Atlantic Yards/NetsDBNA Community Foundation emerges, with $5,000 grants for Brooklyn community groups (and some questions); applications due April 1
There's a new foundation associated with the Atlantic Yards/Pacific Park Brooklyn project, as promised in the Atlantic Yards Community Benefits Agreement (CBA) signed in 2005.
The Atlantic Yards/Nets/DBNA Community Foundation is an initiative of the Downtown Brooklyn Neighborhood Alliance (DBNA), the CBA signatory best known for its role distributing free tickets to Barclays Center events.
(It also administers the program in which community organizations get discount use of the arena. While organizations have been selected, no events have been announced.)
The new foundation will give grants of $5,000 to Brooklyn-based community organizations, which work under the following categories:
- fostering economic self-sufficiency
- prisoner re-entry initiatives
- youth and child programs
- health programs
- environmental sustainability
Details about the foundation murky
Nearly two months ago, on 1/6/15, I sent the DBNA questions, asking:
- how many grants are expected to be given out, or what the upper limit would be? in other words, how much--or up to how much--does the foundation expect to distribute each year?
- how long the foundation is expected to be operating? does it have an endowment (how much?), and will the grants be funded from the endowment's income, or will there be money transferred each year?
- is the foundation funded by Forest City? the Nets? Greenland? all three?
- who are the officers and directors of the foundation?
- will the name of the foundation be tweaked to add or substitute Pacific Park?
- are you planning any specific outreach regarding the foundation (beyond what's already on the web site/Facebook)?
After all, Forest City Ratner has put its 20% of the Nets and 55% of the Barclays Center up for sale, and Mikhail Prokhorov is exploring the sale of his corresponding shares of the team and arena. So that raises a question about the foundation's longer-term prospects.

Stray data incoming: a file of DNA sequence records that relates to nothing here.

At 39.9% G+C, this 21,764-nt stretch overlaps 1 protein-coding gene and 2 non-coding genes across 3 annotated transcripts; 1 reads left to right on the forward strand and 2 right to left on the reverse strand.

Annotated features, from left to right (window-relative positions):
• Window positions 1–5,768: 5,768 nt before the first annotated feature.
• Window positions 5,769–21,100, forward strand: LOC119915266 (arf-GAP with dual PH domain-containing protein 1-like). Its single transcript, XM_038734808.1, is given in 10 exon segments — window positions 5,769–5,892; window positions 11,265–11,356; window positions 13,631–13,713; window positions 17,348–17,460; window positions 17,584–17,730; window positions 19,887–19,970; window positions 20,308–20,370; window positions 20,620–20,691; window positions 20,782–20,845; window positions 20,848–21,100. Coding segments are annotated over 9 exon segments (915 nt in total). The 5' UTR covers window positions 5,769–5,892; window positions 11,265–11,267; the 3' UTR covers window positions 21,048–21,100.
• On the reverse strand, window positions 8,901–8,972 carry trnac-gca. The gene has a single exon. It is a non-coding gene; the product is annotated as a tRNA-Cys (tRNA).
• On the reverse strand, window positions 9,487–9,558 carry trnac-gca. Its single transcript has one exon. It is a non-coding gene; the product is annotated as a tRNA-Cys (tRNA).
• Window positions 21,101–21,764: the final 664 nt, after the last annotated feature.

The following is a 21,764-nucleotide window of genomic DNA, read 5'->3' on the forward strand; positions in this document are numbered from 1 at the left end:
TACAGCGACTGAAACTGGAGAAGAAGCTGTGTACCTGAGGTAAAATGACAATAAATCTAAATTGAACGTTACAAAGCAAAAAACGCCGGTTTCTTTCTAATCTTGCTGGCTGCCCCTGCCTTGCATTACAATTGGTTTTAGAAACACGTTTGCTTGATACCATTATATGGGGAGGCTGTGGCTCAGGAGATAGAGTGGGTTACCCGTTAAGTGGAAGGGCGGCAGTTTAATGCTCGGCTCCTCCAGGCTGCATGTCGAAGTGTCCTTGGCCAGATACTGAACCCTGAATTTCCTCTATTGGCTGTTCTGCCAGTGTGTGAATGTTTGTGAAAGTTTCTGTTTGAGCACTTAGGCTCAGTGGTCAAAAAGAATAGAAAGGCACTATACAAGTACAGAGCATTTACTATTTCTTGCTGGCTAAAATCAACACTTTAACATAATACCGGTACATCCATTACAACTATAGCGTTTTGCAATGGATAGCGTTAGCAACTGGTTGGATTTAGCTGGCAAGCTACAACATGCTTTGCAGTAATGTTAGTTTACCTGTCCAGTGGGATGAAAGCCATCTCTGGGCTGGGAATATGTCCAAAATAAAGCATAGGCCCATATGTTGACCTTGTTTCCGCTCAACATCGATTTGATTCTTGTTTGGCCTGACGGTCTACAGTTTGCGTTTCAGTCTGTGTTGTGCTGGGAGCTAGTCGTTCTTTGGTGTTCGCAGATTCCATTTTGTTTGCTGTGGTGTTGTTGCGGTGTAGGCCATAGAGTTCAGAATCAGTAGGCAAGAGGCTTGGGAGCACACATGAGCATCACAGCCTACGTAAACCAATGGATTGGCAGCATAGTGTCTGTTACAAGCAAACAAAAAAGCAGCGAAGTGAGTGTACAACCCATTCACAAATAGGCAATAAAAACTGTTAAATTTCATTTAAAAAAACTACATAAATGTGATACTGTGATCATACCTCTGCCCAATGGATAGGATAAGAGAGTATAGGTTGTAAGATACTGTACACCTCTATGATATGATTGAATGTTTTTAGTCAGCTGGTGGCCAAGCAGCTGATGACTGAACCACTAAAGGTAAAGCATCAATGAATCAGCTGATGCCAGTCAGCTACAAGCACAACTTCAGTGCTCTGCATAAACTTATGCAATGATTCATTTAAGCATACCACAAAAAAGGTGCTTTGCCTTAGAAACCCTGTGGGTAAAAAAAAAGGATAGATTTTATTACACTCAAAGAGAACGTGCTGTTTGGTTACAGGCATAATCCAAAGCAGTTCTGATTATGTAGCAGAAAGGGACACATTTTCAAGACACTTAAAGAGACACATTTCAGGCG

(Sharon Daughtry, the executive director of the DBNA, was recently named to the board of the Atlantic Yards Community Development Corporation, which strikes me as a conflict of interest. The fact that the DBNA is now involved in distributing money from the project developer compounds that. And there's still no Independent Compliance Monitor, required under the CBA, to report back on the fulfillment of obligations.)
The DBNA recently did post an FAQ, focusing on questions relating to such things as the application process, nonprofit status, and grant oversight. So they're certainly more open than, say, the shadowy Forest City Ratner Companies Foundation, which never had a website.
But we're still in the dark about who's involved.
the purpose of the foundation shall be to fund sports programs in disadvantaged communities as well as to support non-profit community organizations, and to help fund DBNAs programs including special initiatives to work with the prison population, with a percentage set aside for people in crisis.For example, there's no mention now of sports programs.
So I asked for an explanation of how the foundation's purpose has changed. That question is also pending.
Set up at MetroTech
Note that, while the foundation can be reached through DBNA offices at the House of the Lord Church, when it was organized, it told the Internal Revenue Service--according to the screenshot below from a philanthropy web site--that its address was at 1 MetroTech Center, 23rd Floor, which is Forest City Ratner's office.
A letter to potential applicants